2. Raymond C.W. Hutubessy & Rob M.P.M. Baltussen & David B. Evans & Jan J. Barendregt & Christopher J.L. Murray, 2001. "Stochastic league tables: communicating cost-effectiveness results to decision-makers," Health Economics, John Wiley & Sons, Ltd., John Wiley & Sons, Ltd., vol. 10(5), pages 473-477.
    3. Brooks, Richard AU -, 1996. "EuroQol: the current state of play," Health Policy, Elsevier, Elsevier, vol. 37(1), pages 53-72, July.
    4. Ham, Chris, 1997. "Priority setting in health care: learning from international experience," Health Policy, Elsevier, Elsevier, vol. 42(1), pages 49-66, October.
    5. Nord, Erik, 1993. "Unjustified use of the quality of well-being scale in priority setting in Oregon," Health Policy, Elsevier, Elsevier, vol. 24(1), pages 45-53, April.
    6. Eva Rodr�guez-M�guez & José-Luis Pinto-Prades, 2002. "Measuring the social importance of concentration or dispersion of individual health benefits," Health Economics, John Wiley & Sons, Ltd., John Wiley & Sons, Ltd., vol. 11(1), pages 43-53.
    7. Erik Nord & Jose Luis Pinto & Jeff Richardson & Paul Menzel & Peter Ubel, 1999. "Incorporating societal concerns for fairness in numerical valuations of health programmes," Health Economics, John Wiley & Sons, Ltd., John Wiley & Sons, Ltd., vol. 8(1), pages 25-39.
    8. Nord, Erik, 1993. "The trade-off between severity of illness and treatment effect in cost-value analysis of health care," Health Policy, Elsevier, Elsevier, vol. 24(3), pages 227-238, August.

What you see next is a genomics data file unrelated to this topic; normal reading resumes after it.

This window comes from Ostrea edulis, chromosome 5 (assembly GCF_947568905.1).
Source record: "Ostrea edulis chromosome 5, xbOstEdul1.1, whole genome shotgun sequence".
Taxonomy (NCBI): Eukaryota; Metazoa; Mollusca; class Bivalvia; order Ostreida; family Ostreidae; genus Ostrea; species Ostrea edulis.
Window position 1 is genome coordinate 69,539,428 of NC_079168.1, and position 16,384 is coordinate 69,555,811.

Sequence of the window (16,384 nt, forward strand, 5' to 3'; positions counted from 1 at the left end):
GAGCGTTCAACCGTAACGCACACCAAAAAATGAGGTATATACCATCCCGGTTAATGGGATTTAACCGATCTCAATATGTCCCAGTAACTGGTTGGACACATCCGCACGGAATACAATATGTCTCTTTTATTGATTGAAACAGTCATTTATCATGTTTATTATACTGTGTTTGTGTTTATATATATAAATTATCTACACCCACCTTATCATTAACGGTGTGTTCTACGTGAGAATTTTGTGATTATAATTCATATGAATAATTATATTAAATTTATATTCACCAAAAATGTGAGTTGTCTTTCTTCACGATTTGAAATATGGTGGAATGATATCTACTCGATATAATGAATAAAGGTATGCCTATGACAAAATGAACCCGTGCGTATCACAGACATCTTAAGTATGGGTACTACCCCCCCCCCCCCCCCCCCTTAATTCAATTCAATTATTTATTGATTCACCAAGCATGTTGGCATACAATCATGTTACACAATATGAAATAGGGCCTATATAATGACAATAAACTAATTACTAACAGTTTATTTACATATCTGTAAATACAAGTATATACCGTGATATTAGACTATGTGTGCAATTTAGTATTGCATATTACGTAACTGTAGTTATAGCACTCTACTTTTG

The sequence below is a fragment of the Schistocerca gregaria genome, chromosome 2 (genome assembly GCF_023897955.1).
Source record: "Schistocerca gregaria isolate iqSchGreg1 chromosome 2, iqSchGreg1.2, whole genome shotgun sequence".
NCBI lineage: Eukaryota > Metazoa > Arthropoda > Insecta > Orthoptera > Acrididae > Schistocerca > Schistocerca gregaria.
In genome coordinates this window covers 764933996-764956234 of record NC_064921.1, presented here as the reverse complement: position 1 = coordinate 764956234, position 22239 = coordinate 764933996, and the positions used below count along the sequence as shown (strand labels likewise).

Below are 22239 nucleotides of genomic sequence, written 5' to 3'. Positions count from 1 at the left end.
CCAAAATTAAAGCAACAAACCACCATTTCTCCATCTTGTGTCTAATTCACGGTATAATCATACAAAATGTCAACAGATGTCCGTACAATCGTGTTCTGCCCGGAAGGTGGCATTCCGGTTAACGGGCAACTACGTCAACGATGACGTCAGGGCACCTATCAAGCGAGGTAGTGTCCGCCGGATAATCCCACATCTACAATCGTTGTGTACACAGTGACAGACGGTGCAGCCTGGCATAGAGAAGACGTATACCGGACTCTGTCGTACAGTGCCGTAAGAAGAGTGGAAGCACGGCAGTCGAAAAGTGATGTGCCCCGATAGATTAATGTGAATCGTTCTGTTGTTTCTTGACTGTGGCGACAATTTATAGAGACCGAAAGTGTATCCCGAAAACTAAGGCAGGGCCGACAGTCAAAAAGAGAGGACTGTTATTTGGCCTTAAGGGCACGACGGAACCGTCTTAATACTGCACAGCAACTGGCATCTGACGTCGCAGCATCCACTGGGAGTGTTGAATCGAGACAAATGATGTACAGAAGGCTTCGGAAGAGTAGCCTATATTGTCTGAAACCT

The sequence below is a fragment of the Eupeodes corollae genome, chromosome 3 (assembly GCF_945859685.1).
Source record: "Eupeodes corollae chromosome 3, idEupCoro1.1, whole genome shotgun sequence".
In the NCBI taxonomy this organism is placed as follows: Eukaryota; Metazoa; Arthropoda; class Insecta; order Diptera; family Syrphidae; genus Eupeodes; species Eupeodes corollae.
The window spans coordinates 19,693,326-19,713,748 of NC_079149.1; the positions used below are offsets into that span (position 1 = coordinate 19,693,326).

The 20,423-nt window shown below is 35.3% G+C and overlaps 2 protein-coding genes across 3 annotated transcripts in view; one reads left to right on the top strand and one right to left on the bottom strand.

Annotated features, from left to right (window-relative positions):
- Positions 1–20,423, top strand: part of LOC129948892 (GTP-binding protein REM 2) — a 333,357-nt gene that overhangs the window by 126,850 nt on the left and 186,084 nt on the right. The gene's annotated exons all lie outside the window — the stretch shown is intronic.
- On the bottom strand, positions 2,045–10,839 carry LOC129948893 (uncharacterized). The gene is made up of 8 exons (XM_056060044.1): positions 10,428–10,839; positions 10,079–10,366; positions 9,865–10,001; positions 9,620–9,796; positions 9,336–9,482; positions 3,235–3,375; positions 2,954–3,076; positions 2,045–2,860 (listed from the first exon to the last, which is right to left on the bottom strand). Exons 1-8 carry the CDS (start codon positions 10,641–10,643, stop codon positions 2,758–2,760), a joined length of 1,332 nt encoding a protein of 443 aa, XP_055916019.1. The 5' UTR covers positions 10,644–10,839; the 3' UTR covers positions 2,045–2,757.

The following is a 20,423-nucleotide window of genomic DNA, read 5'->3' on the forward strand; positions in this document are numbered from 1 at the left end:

9. Kevin J. Boyle & Richard C. Bishop & Michael P. Welsh, 1985. "Starting Point Bias in Contingent Valuation Bidding Games," Land Economics, University of Wisconsin Press, vol. 62(2), pages 188-194.
    10. Andrew R. Willan & Bernie J. O'Brien, 1999. "Sample size and power issues in estimating incremental cost-effectiveness ratios from clinical trials data," Health Economics, John Wiley & Sons, Ltd., John Wiley & Sons, Ltd., vol. 8(3), pages 203-211.
    11. Alan Williams, 1997. "Intergenerational Equity: An Exploration of the 'Fair Innings' Argument," Health Economics, John Wiley & Sons, Ltd., John Wiley & Sons, Ltd., vol. 6(2), pages 117-132.
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    13. Christopher J.L. Murray & David B. Evans & Arnab Acharya & Rob M.P.M. Baltussen, 2000. "Development of WHO guidelines on generalized cost-effectiveness analysis," Health Economics, John Wiley & Sons, Ltd., John Wiley & Sons, Ltd., vol. 9(3), pages 235-251.
    14. Ubel, Peter A. & Loewenstein, George & Scanlon, Dennis & Kamlet, Mark, 1998. "Value measurement in cost-utility analysis: explaining the discrepancy between rating scale and person trade-off elicitations," Health Policy, Elsevier, Elsevier, vol. 43(1), pages 33-44, January.
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    Cited by:
    1. Lars Østerdal, 2009. "The lack of theoretical support for using person trade-offs in QALY-type models," The European Journal of Health Economics, Springer, Springer, vol. 10(4), pages 429-436, October.
    2. Emily Lancsar & Jordan Louviere, 2006. "Deleting 'irrational' responses from discrete choice experiments: a case of investigating or imposing preferences?," Health Economics, John Wiley & Sons, Ltd., John Wiley & Sons, Ltd., vol. 15(8), pages 797-811.
    3. Jeff Richardson & John McKie & Stuart Peacock & Angelo Iezzi, 2011. "Severity as an independent determinant of the social value of a health service," The European Journal of Health Economics, Springer, Springer, vol. 12(2), pages 163-174, April.
    4. Erik Nord & Jose Luis Pinto & Jeff Richardson & Paul Menzel & Peter Ubel, 1999. "Incorporating societal concerns for fairness in numerical valuations of health programmes," Health Economics, John Wiley & Sons, Ltd., John Wiley & Sons, Ltd., vol. 8(1), pages 25-39.